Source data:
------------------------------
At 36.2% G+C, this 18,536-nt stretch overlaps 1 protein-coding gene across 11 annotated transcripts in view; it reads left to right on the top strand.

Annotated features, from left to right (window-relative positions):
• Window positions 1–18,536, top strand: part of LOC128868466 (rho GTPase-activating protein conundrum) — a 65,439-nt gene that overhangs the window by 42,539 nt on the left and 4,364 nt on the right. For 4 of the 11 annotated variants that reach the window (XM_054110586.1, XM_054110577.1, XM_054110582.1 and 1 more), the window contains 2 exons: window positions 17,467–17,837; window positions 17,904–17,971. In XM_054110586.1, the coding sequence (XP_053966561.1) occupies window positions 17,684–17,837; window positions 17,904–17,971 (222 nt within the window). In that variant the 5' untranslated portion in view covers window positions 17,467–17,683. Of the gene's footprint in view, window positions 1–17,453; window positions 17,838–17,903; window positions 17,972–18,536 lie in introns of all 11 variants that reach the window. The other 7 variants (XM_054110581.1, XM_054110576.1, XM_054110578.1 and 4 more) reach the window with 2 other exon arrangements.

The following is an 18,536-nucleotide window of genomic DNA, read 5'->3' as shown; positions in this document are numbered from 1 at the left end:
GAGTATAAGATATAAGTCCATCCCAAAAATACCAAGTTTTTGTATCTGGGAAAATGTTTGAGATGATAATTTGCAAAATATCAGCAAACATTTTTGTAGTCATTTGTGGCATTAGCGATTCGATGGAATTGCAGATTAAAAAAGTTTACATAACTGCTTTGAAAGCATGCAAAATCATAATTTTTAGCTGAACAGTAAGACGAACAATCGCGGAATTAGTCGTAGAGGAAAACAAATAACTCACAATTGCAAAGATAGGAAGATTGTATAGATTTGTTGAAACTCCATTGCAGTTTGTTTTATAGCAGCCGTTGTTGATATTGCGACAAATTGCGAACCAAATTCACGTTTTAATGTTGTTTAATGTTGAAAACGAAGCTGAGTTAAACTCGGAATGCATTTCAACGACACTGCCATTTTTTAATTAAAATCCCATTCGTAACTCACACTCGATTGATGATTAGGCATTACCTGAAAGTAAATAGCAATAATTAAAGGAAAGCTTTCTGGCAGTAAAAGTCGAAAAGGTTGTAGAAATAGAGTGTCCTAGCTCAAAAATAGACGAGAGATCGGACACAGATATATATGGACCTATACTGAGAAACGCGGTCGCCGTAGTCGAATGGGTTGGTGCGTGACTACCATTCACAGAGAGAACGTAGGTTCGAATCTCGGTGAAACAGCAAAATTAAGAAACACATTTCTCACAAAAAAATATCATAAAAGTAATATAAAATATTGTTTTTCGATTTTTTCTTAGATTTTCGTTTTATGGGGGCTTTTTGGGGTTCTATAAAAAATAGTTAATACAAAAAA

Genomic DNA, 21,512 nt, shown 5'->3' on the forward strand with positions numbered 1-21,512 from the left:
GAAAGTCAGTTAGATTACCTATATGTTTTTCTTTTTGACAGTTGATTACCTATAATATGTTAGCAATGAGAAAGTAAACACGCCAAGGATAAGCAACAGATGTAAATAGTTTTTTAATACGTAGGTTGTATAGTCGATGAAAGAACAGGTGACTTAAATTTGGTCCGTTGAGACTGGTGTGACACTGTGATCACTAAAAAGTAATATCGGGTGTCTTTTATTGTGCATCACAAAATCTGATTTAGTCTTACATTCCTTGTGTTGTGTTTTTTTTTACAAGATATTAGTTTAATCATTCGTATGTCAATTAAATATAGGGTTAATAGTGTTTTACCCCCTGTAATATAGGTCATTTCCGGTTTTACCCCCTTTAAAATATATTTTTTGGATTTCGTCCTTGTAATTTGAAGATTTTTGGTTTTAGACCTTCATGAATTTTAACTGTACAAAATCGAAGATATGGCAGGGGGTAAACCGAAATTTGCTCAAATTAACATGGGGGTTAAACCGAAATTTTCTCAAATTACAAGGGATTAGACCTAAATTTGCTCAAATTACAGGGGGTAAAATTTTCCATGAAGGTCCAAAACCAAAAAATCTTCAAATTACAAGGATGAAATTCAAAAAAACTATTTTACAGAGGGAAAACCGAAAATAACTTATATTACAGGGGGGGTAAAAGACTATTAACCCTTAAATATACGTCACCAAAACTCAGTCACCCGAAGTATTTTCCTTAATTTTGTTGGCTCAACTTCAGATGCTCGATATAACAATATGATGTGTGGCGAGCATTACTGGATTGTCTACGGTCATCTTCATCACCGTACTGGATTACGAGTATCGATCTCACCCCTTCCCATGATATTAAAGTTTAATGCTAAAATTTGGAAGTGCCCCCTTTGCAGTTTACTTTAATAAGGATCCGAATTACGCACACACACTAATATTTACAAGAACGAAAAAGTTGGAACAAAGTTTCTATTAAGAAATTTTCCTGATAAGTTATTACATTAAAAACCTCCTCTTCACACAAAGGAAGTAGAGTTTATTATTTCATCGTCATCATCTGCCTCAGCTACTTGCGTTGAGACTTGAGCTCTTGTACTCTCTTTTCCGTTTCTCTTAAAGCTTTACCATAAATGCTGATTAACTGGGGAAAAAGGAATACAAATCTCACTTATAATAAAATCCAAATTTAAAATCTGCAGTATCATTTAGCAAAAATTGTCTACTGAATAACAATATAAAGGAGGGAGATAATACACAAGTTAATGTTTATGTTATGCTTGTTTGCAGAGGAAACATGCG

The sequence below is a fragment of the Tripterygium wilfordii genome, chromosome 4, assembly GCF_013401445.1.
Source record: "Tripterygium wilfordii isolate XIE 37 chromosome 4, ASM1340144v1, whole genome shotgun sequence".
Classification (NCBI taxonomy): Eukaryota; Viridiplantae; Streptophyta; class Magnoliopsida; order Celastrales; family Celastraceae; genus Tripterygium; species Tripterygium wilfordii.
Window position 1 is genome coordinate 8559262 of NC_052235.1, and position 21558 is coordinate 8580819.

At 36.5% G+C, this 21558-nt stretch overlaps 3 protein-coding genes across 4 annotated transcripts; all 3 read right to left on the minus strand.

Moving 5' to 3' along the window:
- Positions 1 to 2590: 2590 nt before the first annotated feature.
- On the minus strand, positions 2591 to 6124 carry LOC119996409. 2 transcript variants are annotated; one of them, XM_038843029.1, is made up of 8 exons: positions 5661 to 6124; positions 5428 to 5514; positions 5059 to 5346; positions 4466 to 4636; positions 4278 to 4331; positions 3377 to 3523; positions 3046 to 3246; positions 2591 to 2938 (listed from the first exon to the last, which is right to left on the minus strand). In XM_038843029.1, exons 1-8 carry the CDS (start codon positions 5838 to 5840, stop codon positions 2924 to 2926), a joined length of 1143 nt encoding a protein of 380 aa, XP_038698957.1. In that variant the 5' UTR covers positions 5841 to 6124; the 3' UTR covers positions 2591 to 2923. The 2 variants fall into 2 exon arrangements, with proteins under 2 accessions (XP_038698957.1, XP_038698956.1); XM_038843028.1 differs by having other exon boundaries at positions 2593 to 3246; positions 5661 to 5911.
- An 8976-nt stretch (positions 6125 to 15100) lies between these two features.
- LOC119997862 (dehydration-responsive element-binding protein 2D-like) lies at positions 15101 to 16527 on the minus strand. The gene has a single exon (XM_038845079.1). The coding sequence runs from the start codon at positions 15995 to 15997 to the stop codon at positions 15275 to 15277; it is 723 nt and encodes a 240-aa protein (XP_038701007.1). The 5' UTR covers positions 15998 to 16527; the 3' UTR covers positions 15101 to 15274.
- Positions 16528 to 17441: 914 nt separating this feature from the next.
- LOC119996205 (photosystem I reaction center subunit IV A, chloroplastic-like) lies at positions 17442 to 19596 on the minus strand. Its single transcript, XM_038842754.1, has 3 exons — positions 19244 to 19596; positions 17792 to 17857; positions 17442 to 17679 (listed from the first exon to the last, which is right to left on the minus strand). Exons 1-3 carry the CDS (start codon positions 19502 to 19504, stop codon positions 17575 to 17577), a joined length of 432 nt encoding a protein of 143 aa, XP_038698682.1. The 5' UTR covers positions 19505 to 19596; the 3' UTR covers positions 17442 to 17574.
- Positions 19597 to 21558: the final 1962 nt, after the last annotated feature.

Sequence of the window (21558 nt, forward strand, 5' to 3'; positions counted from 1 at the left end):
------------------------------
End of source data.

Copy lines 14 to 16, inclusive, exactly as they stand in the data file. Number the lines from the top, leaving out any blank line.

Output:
- Positions 1 to 2590: 2590 nt before the first annotated feature.
- On the minus strand, positions 2591 to 6124 carry LOC119996409. 2 transcript variants are annotated; one of them, XM_038843029.1, is made up of 8 exons: positions 5661 to 6124; positions 5428 to 5514; positions 5059 to 5346; positions 4466 to 4636; positions 4278 to 4331; positions 3377 to 3523; positions 3046 to 3246; positions 2591 to 2938 (listed from the first exon to the last, which is right to left on the minus strand). In XM_038843029.1, exons 1-8 carry the CDS (start codon positions 5838 to 5840, stop codon positions 2924 to 2926), a joined length of 1143 nt encoding a protein of 380 aa, XP_038698957.1. In that variant the 5' UTR covers positions 5841 to 6124; the 3' UTR covers positions 2591 to 2923. The 2 variants fall into 2 exon arrangements, with proteins under 2 accessions (XP_038698957.1, XP_038698956.1); XM_038843028.1 differs by having other exon boundaries at positions 2593 to 3246; positions 5661 to 5911.
- An 8976-nt stretch (positions 6125 to 15100) lies between these two features.